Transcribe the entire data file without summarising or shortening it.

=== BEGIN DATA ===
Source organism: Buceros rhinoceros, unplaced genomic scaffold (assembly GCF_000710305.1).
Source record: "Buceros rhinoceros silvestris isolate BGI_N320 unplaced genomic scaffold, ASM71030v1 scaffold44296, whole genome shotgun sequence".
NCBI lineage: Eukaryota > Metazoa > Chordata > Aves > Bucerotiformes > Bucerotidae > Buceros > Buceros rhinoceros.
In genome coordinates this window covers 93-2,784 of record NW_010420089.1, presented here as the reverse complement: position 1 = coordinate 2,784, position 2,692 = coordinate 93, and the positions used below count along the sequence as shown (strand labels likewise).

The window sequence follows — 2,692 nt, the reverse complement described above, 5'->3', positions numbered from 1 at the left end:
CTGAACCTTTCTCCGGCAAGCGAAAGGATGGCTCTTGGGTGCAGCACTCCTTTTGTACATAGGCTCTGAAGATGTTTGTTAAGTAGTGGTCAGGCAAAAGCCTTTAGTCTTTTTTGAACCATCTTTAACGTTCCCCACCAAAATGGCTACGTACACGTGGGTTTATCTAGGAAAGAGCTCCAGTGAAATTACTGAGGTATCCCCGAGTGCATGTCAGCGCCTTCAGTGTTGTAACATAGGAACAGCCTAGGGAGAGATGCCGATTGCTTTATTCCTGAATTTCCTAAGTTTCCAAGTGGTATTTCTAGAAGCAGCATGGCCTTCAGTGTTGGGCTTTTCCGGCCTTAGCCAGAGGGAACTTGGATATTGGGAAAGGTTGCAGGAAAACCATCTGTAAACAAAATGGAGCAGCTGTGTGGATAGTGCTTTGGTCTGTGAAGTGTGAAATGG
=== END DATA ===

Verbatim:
Source organism: Buceros rhinoceros, unplaced genomic scaffold (assembly GCF_000710305.1).
Source record: "Buceros rhinoceros silvestris isolate BGI_N320 unplaced genomic scaffold, ASM71030v1 scaffold44296, whole genome shotgun sequence".
NCBI lineage: Eukaryota > Metazoa > Chordata > Aves > Bucerotiformes > Bucerotidae > Buceros > Buceros rhinoceros.
In genome coordinates this window covers 93-2,784 of record NW_010420089.1, presented here as the reverse complement: position 1 = coordinate 2,784, position 2,692 = coordinate 93, and the positions used below count along the sequence as shown (strand labels likewise).

The window sequence follows — 2,692 nt, the reverse complement described above, 5'->3', positions numbered from 1 at the left end:
CTGAACCTTTCTCCGGCAAGCGAAAGGATGGCTCTTGGGTGCAGCACTCCTTTTGTACATAGGCTCTGAAGATGTTTGTTAAGTAGTGGTCAGGCAAAAGCCTTTAGTCTTTTTTGAACCATCTTTAACGTTCCCCACCAAAATGGCTACGTACACGTGGGTTTATCTAGGAAAGAGCTCCAGTGAAATTACTGAGGTATCCCCGAGTGCATGTCAGCGCCTTCAGTGTTGTAACATAGGAACAGCCTAGGGAGAGATGCCGATTGCTTTATTCCTGAATTTCCTAAGTTTCCAAGTGGTATTTCTAGAAGCAGCATGGCCTTCAGTGTTGGGCTTTTCCGGCCTTAGCCAGAGGGAACTTGGATATTGGGAAAGGTTGCAGGAAAACCATCTGTAAACAAAATGGAGCAGCTGTGTGGATAGTGCTTTGGTCTGTGAAGTGTGAAATGG